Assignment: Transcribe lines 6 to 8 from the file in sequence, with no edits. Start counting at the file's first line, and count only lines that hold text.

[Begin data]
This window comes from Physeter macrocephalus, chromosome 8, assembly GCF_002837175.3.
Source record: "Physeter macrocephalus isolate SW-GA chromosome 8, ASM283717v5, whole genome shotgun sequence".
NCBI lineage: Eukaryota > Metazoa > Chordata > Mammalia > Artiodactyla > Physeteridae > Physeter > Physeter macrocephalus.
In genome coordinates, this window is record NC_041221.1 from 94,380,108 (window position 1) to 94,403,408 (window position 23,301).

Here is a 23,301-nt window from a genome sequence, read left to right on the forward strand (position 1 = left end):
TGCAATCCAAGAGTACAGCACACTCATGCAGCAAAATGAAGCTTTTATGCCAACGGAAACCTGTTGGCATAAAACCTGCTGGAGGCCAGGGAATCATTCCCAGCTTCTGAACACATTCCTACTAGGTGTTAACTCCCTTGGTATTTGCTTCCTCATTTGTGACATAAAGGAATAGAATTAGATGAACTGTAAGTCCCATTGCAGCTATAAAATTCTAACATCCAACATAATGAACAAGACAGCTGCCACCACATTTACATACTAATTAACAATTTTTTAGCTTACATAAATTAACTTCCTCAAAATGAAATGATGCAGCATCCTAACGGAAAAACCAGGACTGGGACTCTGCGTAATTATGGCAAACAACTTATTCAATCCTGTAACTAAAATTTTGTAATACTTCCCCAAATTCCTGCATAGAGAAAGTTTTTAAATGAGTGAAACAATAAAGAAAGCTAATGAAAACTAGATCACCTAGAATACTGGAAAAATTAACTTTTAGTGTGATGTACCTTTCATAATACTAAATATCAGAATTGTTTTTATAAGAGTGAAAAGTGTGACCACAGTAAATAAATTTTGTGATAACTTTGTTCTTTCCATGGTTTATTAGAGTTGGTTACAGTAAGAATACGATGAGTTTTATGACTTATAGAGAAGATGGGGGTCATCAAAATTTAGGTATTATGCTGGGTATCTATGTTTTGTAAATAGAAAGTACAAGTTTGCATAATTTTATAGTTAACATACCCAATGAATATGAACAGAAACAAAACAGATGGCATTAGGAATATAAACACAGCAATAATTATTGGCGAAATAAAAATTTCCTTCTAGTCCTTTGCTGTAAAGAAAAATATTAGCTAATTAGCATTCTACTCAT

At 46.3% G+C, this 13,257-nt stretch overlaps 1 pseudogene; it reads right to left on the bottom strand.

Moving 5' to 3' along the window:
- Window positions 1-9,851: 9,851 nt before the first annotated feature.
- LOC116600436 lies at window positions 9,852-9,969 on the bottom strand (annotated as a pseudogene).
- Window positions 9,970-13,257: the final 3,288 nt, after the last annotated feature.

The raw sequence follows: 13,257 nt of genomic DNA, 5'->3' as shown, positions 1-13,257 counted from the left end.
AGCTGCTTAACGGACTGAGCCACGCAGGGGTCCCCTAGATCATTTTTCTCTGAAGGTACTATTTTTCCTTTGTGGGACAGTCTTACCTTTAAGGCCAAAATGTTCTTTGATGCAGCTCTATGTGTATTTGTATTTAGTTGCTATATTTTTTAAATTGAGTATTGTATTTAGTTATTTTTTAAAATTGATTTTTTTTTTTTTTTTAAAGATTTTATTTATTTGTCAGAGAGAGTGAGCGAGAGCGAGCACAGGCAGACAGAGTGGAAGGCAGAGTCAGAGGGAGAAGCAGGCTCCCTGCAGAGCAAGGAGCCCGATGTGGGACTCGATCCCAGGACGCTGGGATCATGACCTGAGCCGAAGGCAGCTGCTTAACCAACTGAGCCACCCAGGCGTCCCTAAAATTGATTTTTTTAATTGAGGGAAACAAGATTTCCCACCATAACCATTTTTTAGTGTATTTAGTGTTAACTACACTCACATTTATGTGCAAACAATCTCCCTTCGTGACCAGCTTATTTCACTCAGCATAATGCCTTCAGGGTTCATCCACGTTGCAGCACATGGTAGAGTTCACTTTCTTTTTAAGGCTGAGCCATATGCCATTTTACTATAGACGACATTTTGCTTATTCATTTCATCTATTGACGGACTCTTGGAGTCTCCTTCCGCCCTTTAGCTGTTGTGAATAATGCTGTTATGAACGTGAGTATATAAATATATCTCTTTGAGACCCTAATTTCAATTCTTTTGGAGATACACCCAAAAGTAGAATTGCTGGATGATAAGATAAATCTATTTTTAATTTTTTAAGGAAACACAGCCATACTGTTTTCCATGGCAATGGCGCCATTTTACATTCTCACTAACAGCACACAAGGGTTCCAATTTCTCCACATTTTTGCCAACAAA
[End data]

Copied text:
TGCAATCCAAGAGTACAGCACACTCATGCAGCAAAATGAAGCTTTTATGCCAACGGAAACCTGTTGGCATAAAACCTGCTGGAGGCCAGGGAATCATTCCCAGCTTCTGAACACATTCCTACTAGGTGTTAACTCCCTTGGTATTTGCTTCCTCATTTGTGACATAAAGGAATAGAATTAGATGAACTGTAAGTCCCATTGCAGCTATAAAATTCTAACATCCAACATAATGAACAAGACAGCTGCCACCACATTTACATACTAATTAACAATTTTTTAGCTTACATAAATTAACTTCCTCAAAATGAAATGATGCAGCATCCTAACGGAAAAACCAGGACTGGGACTCTGCGTAATTATGGCAAACAACTTATTCAATCCTGTAACTAAAATTTTGTAATACTTCCCCAAATTCCTGCATAGAGAAAGTTTTTAAATGAGTGAAACAATAAAGAAAGCTAATGAAAACTAGATCACCTAGAATACTGGAAAAATTAACTTTTAGTGTGATGTACCTTTCATAATACTAAATATCAGAATTGTTTTTATAAGAGTGAAAAGTGTGACCACAGTAAATAAATTTTGTGATAACTTTGTTCTTTCCATGGTTTATTAGAGTTGGTTACAGTAAGAATACGATGAGTTTTATGACTTATAGAGAAGATGGGGGTCATCAAAATTTAGGTATTATGCTGGGTATCTATGTTTTGTAAATAGAAAGTACAAGTTTGCATAATTTTATAGTTAACATACCCAATGAATATGAACAGAAACAAAACAGATGGCATTAGGAATATAAACACAGCAATAATTATTGGCGAAATAAAAATTTCCTTCTAGTCCTTTGCTGTAAAGAAAAATATTAGCTAATTAGCATTCTACTCAT

At 46.3% G+C, this 13,257-nt stretch overlaps 1 pseudogene; it reads right to left on the bottom strand.

Moving 5' to 3' along the window: